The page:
to the head.

Heads will also be encouraged to allow private firms to sweep classrooms, 
corridors and toilet blocks with sniffer dogs.

Pupils caught with drugs in their system would not automatically be 
expelled or handed over to police. Most would be offered treatment and 
Current laws allow heads to call in the police if they suspect a pupil is 
involved in drugs.

A Government study of 300 offenders of school age found one in five had 
dealt in drugs.

Almost nine out of ten had used cannabis.

A fifth had tried crack cocaine and one in ten heroin.

And a survey of 10,000 pupils in 321 schools throughout England showed a 
dramatic doubling of drug use among youngsters aged 11 to 15 in just four 

In 2002 26 per cent said they had used drugs. In 1998 the figure was just 
13 per cent.

Figures from America show testing there has dramatically slashed drug abuse 
by pupils.

President Bush claimed drug users had been cut by 400,000 in a pilot scheme 
across 1,000 schools.



We'll stop and search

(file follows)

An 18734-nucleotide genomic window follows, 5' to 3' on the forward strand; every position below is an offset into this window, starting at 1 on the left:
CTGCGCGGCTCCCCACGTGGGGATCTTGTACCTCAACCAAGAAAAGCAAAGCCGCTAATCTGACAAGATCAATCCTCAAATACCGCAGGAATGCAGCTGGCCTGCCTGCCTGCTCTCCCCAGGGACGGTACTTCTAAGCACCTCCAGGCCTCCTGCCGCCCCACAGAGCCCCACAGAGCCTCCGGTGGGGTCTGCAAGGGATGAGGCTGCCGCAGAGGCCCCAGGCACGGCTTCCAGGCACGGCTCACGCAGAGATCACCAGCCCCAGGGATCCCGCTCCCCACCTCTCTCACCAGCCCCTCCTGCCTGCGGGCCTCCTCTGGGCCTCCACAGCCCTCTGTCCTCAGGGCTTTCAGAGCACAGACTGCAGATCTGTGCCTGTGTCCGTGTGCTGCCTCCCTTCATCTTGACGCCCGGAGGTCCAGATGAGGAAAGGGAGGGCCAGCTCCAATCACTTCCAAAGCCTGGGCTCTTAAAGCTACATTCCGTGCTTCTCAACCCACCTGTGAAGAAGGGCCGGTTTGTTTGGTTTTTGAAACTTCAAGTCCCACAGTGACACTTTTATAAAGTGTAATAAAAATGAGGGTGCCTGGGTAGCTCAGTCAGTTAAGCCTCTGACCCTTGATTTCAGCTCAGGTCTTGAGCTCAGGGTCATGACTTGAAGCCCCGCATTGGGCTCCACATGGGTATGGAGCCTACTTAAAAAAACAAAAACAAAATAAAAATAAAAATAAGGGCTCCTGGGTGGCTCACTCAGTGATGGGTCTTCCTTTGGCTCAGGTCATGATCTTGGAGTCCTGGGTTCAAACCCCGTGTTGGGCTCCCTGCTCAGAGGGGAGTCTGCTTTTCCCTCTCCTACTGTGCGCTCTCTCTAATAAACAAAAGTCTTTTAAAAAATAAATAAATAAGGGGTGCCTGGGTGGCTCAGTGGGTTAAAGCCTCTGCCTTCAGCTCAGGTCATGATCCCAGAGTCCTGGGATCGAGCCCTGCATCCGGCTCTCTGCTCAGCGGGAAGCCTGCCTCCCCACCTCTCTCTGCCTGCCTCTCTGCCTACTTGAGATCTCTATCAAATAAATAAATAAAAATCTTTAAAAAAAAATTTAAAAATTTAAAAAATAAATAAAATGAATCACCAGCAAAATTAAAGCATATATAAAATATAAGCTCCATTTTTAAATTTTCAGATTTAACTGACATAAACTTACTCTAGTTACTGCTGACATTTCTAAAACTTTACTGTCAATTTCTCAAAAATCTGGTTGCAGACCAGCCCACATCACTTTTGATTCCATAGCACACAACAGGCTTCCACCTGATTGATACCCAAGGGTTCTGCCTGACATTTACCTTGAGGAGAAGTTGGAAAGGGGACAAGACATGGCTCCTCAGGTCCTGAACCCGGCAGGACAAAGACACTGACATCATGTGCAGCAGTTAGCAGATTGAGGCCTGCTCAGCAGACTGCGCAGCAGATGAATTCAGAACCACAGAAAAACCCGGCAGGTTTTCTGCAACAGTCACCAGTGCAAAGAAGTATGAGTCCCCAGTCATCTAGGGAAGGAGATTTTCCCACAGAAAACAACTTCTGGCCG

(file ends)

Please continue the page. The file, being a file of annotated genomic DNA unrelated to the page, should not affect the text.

SOME schools are already taking tough action against drugs.

Staff at St Thomas Aquinas High School in Chorlton, Manchester, can stop 
and search pupils they suspect of carrying drugs.

Parents of suspected pupils will be contacted.

If they refuse to allow a search in their absence, the child will be 
detained until they, or in serious cases the police, arrive.

Head John O'Callaghan said: "The majority of parents will be happy to 
co-operate. They don't want their youngsters involved in this stuff."


Dogs check school bus

POLICE sniffer dogs are to be used on school buses in Yorkshire in random 
checks on drug abuse.

Chief Insp Malcolm Chiddey said: "This is not meant to be a frightener. 
Schools do not want drugs on their premises, transport operators do not 
want drugs on their buses and parents do not want their children associated 
with others who may use drugs."

Sniffer dogs were also sent into ten schools in Kent to search for drugs 
last November.

Several boys were caught with marijuana.


For and Against


Former cop Paul Batts, 57 ... whose teenage daughter Leah died after taking 
ecstasy tablet in 1995

I'VE got absolutely no problem with drug testing in schools.

I would be quite happy for drug testers to arrive in school assembly out of 
the blue and say: "We're going to test everybody."

Civil liberties groups argue about people's rights.

But it is not their right.

Drug taking is illegal.

Also drug testing would give children the chance to say no to drugs without 
losing face.